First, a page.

Sunday, December 23, 2012

Merry Christmas!

May you have a peaceful few days...

not forgetting the reason for this wonderful holiday.

A very Merry Christmas to you.

Saturday, December 22, 2012

Seven Fish Dishes Dessert - Snowball Sundaes

The seven fish dishes are done, and your guests should be lolling about with satisfied smiles and full bellies. (True to form, my girlies would be out in the kitchen, finishing up any leftover Angels on Horseback. They love those little guys.)

Time for a light dessert -- something that's festive, but not heavy. Snowball sundaes fit the bill; when the girls were little, we'd have these the first day it snowed in the season.


vanilla or chocolate chip ice cream
chopped pecans
creme de menthe liqueur
whipped cream (the spray stuff is easiest)
one maraschino cherry for each sundae

Use your prettiest clear bowls or parfait glasses for this bright-colored sundae. Scoop out ice cream, roll the scoops in coconut. (This can be done ahead of time, if you've got room to store the cookie sheet full of ice cream 'snowballs.') sprinkle with chopped pecans and drizzle creme de menthe over, then finish with whipped cream and a cherry on top.

Serve with a platter of your nicest Christmas cookies, and an fresh box of chocolates or chocolate-covered nuts. Plus a bowl of fish candy, if you're feeling silly!

Add hot coffee or tea (we'll have espresso), and settle in for an hour of conversation as the candles burn low. It's a lovely way to celebrate Christmas Eve.

Friday, December 21, 2012

Seven Fish Dishes #7: Refreshers...And Crab Newburg

By now, you've gone through six different fish and seafood dishes in our Seven Fish Dishes celebration...and your guests are starting to get full! A few refreshers will help clear their palates between courses, and keep them going strong for the finish line. Here's what I'll serve:

Peach Sorbet:   sounds fancier than it is. Take a bag of frozen peaches, thawed slightly (about a pound), add 2-3 tablespoons of sugar or honey, and blenderize to a 'ice cream' consistency. (Strawberries and raspberries work well with this, too. So does melon.) Serve in small've got eight people to cover!
    (Short-cut alternative: serve applesauce or lime sherbet, instead.)

Crudites: fresh celery, sliced peppers, radishes...anything crunchy and not too strongly-flavored.

Green salad: Keep it simple -- sliced romaine with some artichoke hearts, perhaps some sliced mushrooms, and a viniagrette dressing. Nothing heavy.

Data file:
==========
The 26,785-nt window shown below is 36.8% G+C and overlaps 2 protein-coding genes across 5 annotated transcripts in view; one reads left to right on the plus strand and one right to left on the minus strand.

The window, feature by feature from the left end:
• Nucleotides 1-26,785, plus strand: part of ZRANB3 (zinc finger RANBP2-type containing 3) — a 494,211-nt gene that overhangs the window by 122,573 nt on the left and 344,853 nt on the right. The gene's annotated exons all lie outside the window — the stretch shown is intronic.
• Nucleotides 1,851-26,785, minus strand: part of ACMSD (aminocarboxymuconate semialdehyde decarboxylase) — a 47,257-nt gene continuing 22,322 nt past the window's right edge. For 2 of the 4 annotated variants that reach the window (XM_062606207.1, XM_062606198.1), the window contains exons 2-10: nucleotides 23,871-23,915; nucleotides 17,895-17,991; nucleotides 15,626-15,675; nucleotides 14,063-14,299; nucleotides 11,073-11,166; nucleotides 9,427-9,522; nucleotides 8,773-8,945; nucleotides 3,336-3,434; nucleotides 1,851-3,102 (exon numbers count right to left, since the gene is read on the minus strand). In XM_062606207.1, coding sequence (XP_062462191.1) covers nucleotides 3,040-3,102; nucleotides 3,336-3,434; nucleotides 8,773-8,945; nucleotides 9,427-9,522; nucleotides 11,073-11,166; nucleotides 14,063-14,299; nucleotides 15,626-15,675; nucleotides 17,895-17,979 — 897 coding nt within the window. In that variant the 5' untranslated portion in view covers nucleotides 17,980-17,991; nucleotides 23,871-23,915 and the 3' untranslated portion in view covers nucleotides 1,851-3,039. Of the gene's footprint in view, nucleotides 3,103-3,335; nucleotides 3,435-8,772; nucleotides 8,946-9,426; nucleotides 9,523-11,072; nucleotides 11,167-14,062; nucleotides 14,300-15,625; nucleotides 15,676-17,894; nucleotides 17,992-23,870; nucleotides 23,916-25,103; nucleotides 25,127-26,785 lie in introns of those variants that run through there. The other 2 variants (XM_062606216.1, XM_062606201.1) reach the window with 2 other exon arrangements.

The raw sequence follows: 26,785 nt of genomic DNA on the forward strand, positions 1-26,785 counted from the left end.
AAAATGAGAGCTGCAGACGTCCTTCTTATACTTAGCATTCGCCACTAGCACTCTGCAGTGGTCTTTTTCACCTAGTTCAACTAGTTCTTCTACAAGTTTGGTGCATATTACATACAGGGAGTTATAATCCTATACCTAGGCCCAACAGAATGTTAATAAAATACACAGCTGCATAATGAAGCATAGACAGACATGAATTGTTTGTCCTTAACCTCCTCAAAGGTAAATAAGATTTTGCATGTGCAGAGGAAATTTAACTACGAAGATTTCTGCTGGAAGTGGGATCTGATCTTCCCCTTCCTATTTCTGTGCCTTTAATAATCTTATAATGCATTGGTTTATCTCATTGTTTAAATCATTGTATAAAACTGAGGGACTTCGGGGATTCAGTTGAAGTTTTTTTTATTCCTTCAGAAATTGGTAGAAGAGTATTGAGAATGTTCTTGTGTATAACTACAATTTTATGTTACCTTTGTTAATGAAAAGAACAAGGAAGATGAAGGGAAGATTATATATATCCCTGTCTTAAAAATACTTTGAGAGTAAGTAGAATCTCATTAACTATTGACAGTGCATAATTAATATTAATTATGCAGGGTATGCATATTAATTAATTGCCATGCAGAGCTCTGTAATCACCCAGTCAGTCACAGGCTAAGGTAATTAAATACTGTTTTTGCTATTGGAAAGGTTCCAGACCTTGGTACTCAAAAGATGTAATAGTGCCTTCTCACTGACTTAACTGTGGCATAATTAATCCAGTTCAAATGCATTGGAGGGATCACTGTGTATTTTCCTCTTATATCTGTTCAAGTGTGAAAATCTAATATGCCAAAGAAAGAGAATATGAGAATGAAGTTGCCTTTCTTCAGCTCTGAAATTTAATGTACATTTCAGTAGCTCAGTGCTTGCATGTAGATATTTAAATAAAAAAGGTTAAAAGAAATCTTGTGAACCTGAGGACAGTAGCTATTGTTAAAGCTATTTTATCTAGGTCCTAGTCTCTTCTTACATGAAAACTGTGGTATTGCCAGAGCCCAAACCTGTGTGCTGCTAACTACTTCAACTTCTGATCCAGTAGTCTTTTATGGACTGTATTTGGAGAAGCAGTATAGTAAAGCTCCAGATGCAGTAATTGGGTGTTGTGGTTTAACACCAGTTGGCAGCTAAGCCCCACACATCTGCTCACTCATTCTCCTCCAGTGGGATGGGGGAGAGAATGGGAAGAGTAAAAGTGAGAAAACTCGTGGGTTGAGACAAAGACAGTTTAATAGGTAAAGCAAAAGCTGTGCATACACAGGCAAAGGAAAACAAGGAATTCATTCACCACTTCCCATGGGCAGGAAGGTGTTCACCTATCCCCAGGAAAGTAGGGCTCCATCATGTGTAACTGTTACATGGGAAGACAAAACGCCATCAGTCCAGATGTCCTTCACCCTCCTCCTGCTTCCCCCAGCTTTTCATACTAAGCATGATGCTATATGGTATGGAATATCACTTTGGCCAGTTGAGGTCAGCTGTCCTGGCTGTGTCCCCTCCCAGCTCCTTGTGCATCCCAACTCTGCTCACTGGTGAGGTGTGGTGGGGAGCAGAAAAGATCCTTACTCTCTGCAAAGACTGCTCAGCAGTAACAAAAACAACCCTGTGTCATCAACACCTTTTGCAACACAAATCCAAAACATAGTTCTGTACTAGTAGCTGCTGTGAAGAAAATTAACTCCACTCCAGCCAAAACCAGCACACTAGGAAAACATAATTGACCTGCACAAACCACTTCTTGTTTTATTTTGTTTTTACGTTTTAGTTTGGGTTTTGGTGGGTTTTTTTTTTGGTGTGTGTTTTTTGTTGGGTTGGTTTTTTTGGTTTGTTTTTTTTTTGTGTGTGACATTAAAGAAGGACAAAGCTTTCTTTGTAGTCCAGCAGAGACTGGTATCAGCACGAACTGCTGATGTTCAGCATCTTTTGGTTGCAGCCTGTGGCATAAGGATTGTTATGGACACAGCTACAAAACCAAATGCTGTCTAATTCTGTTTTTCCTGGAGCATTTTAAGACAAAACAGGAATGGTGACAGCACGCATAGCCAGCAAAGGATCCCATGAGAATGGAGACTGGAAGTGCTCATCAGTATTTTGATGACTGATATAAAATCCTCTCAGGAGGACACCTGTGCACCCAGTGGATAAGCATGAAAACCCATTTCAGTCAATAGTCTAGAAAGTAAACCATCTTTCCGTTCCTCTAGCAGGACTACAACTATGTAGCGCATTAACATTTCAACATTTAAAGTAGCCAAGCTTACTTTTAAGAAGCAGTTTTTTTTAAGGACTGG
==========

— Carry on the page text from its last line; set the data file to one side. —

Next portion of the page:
Fresh fruit: grapes, mandarin oranges (they're on sale, after all), a slice or two of fresh apple, blueberries or raspberries...

Hot rolls or biscuits.
A simple vegetable dish -- asparagus or green beans, perhaps, dressed lightly with butter and lemon juice. (Have you noticed how the flavors of garlic, lemon juice and butter repeat through this menu? Multiple dishes should have some flavor tie-in for the palate to recognize...)

Light drinks, e.g. sparkling fruit juice or wine. Nothing heavy. 

They'll need their strength, because there's one more course to come...and it's the best! It's adapted from; you'll find the original, plus more crab recipes on the same page.



  1. Melt butter in a skillet over medium heat. Add crab or lobster, stir gently for a few minutes, then add everything else, continuing to stir until mixture thickens. Do not let it come to a boil; keep at a low simmer.      Serve with melba toast or rye krisp...or the remains of the rice from the earlier dishes.                  You're done!                                                                                                                                                                                                                                                      Tomorrow: Dessert

Thursday, December 20, 2012

Seven Fish Dishes #6: Calamari

Calamari is the next dish up on our Seven Fish Dishes adventure. What exactly are we talking about?

'Calamari' is the fancy name for...squid!

Well, maybe it's not as big as this giant specimen from the Melbourne museum. (Thanks, Wikipedia.)
 Actually, although there are 300 different species, most squid eaten look more like this:

Fishermen will catch these - and bite them on the head to subdue them. Weird.
The good news is that calamari, cooked quickly, are some of the most delicate seafood you'll ever put in your mouth. Cook them a long time, and you might as well gnaw on a rubber band. They're reasonably priced, especially if you buy them from an Oriental foods store.


frozen calamari - 1-2 pounds  - thawed and sliced
   (remember: we're serving 8 people, but this is just one of several courses)

olive oil
2 green onions, sliced
1 green or red pepper, chopped
1 tomato, chopped (optional)
1 teaspoon garlic
2 tablespoons chopped cilantro
2 tablespoons lemon juice

Got everything ready? This won't take long. Coat your pan to sizzling with olive oil, then toss everything but the cilantro in. Stir-fry approx. 3 minutes, until the calamari is tender to the bite, and the vegetables are still bright and somewhat crisp. Sprinkle cilantro on top, spritz on the lemon juice, and serve with rice. Yum.

(For a whole aquarium of calamari recipes, go here to the ifood network -- lots to choose from.)

Tomorrow: the Seven Fish Dishes finale!

Seven Fish Dishes #5: Shrimp Scampi

One of the highlights every year of our Seven Fish Dish dinner is shrimp. Our family loves this lively crustacean to distraction, and will eat it anytime, anywhere.

     A special favorite is scampi, loaded with butter and garlic, with a kiss of wine. Tip: most shrimp dishes are overcooked! Better to saute the shrimp quickly until barely pink, then turn the heat off and let the scampi continue to cook in the hot sauce. It gives the shrimp a delicate texture and great flavor.